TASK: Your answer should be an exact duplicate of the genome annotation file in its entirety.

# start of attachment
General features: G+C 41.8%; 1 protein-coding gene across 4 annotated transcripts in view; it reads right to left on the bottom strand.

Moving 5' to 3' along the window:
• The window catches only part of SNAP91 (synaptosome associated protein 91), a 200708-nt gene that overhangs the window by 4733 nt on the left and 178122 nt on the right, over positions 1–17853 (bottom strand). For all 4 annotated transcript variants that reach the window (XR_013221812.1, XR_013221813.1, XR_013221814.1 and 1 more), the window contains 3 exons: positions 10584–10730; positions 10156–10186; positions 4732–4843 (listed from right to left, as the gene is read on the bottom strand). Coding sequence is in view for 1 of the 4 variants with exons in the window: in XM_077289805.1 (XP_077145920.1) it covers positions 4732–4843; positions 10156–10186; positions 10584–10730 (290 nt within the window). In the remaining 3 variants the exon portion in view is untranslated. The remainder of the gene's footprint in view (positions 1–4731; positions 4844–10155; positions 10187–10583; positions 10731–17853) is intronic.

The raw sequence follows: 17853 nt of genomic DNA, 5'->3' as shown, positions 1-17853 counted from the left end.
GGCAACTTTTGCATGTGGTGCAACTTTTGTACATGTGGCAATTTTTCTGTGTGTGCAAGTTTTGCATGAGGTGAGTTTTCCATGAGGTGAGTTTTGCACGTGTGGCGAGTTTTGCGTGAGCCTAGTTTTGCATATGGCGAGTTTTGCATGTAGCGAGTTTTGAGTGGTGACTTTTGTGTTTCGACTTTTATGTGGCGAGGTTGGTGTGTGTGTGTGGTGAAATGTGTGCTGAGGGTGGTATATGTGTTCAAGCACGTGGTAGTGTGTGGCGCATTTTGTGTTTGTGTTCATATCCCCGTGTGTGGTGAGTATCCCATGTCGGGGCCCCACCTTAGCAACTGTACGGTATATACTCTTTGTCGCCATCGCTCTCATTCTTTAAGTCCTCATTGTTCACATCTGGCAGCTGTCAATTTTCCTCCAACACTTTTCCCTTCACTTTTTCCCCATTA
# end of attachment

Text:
General features: G+C 41.8%; 1 protein-coding gene across 4 annotated transcripts in view; it reads right to left on the bottom strand.

Moving 5' to 3' along the window:
• The window catches only part of SNAP91 (synaptosome associated protein 91), a 200708-nt gene that overhangs the window by 4733 nt on the left and 178122 nt on the right, over positions 1–17853 (bottom strand). For all 4 annotated transcript variants that reach the window (XR_013221812.1, XR_013221813.1, XR_013221814.1 and 1 more), the window contains 3 exons: positions 10584–10730; positions 10156–10186; positions 4732–4843 (listed from right to left, as the gene is read on the bottom strand). Coding sequence is in view for 1 of the 4 variants with exons in the window: in XM_077289805.1 (XP_077145920.1) it covers positions 4732–4843; positions 10156–10186; positions 10584–10730 (290 nt within the window). In the remaining 3 variants the exon portion in view is untranslated. The remainder of the gene's footprint in view (positions 1–4731; positions 4844–10155; positions 10187–10583; positions 10731–17853) is intronic.

The raw sequence follows: 17853 nt of genomic DNA, 5'->3' as shown, positions 1-17853 counted from the left end.
GGCAACTTTTGCATGTGGTGCAACTTTTGTACATGTGGCAATTTTTCTGTGTGTGCAAGTTTTGCATGAGGTGAGTTTTCCATGAGGTGAGTTTTGCACGTGTGGCGAGTTTTGCGTGAGCCTAGTTTTGCATATGGCGAGTTTTGCATGTAGCGAGTTTTGAGTGGTGACTTTTGTGTTTCGACTTTTATGTGGCGAGGTTGGTGTGTGTGTGTGGTGAAATGTGTGCTGAGGGTGGTATATGTGTTCAAGCACGTGGTAGTGTGTGGCGCATTTTGTGTTTGTGTTCATATCCCCGTGTGTGGTGAGTATCCCATGTCGGGGCCCCACCTTAGCAACTGTACGGTATATACTCTTTGTCGCCATCGCTCTCATTCTTTAAGTCCTCATTGTTCACATCTGGCAGCTGTCAATTTTCCTCCAACACTTTTCCCTTCACTTTTTCCCCATTA